That also rings true when we compare our Western mentality with the Eastern way of thinking as a collectivist culture. Being a very individualistic society, we are often taught to think for ourselves and do what we think is best.
M: But then it’s contradictory, because on the one hand, you learn to think for yourself as an individual, but on the other hand, you are very much aware and driven by other people’s opinion. You very much want to be an individual, but are still driven by wanting to be a part of the in-group. I think that tension creates something that we should be aware of.
What is your first thought when you wake up in the morning?
K: I want to sleep!
M: (Laughs) Well for me, I just bought a house that I am re-constructing, so one part of the brain is house, house, house, and the other part is saying lamps, lamps, lamps. I always have lamps on my mind. It’s something like having your first baby. On one hand, you are responsible for its well-being, and on the other hand it is also responsible for you. You have to trust in your baby that it will create light for you.
What is one word you would use to describe your creative process?
M: Tension. I think that is why Kamiel and I work well together. There is a huge tension between us – we are very different personalities. We always said that Kamiel is the creative part and I am the business part. In a way, we also share each other’s strengths and add to different sides of that spectrum. For example, Kamiel is really good at thinking outside of the box, and looks at things from a different perspective than I do. Because we both look at things from different angles, we see different things, and sometimes have a lot of tension and friction. This usually helps because we arrive at a decision that we both agree on. I read somewhere, that with a lot of designers, or generally people that create, it is always about tension and balance.
Do you also find that you complement each other because you are so different?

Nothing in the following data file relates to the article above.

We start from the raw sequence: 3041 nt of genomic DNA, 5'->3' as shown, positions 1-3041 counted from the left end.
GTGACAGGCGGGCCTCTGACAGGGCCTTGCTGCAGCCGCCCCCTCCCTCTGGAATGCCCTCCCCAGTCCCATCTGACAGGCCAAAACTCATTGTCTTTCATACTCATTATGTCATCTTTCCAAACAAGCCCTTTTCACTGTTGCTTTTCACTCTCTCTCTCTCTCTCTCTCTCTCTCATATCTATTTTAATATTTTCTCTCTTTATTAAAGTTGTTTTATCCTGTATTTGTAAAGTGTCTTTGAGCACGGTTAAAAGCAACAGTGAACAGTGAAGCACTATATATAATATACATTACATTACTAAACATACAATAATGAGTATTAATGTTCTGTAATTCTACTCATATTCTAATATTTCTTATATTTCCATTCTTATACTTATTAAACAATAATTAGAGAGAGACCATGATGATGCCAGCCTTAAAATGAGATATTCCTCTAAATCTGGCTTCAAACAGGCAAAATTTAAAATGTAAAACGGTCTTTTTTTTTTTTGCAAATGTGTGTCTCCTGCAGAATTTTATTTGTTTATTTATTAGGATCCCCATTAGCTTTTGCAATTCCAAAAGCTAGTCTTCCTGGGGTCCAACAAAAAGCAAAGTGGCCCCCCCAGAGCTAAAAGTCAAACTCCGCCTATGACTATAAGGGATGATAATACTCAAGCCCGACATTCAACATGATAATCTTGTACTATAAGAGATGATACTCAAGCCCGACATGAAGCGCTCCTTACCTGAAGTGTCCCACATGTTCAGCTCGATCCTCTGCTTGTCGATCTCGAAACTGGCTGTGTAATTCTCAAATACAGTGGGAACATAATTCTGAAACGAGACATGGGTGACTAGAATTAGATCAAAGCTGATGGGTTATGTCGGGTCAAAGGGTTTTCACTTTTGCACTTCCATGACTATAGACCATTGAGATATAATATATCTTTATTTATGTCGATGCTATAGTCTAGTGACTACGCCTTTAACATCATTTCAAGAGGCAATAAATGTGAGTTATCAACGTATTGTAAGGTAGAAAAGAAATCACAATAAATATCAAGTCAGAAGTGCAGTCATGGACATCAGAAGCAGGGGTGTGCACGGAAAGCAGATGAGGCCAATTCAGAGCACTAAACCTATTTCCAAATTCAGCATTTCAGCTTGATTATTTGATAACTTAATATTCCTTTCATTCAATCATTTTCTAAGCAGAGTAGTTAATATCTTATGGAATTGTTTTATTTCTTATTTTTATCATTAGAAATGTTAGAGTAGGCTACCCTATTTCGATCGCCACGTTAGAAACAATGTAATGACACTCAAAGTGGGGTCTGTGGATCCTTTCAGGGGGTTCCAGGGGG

M: I think that’s the only reason that we can work together within this company. We both have our own expertise, and we can argue about certain things. We do fight sometimes, but we always reach a common conclusion in the end.
Where do you see yourself five year from now?
K: Pretty far from here. Having a bigger company, doing bigger things and bigger projects. We want to upscale slowly. We cannot handle too much change at once, because this company would not survive.
M: It should be within our philosophy – this company is really us. We have thought about the name for a very long time. Blom&Blom is very obvious and it is personal. Subconsciously, we really made the decision to make it this personal. It would be great if in five year we could grow exponentially, but still have our own workspace. I can imagine that in the near future Kamiel and I will both have our own things going on – Kamiel is running the workshop, and I am running the office and showroom. The idea would remain the same. We love things that have a story – authentic materials, and anything that is décor. I would love to continue working with all of these things, but on a larger scale, working with our products ourselves.
What does happiness mean to you?
M: Maybe it sounds cheesy, but in a way, being successful. Not in terms of money…
M: For instance, when we have a client, and we survey the space, it gives us an inspiration on what we can do with it. When we can make a client happy with our products, and we get compliments on our work, we can just sit back and enjoy those moments and feel that we succeeded. For me, that is very important, having people like what you do.
K: I really enjoy when people like what I do. People can be so enthusiastic about our projects. When they buy our lamps, and take it home, they sometimes send an e-mail and tell us how happy it makes them, that it looks great in the space. This gives you the drive to go on, the personal satisfaction that we get in return.
M: There is not only sunshine in setting up a company, we go back and forth from being highly motivated, to wondering why we started this and what we are doing. These small successes, when people leave our studio with a smile and show enthusiasm in what we do, we really need that to go on and grow bigger.
Image courtesy of Jaimy de Gier for Blom&Blom.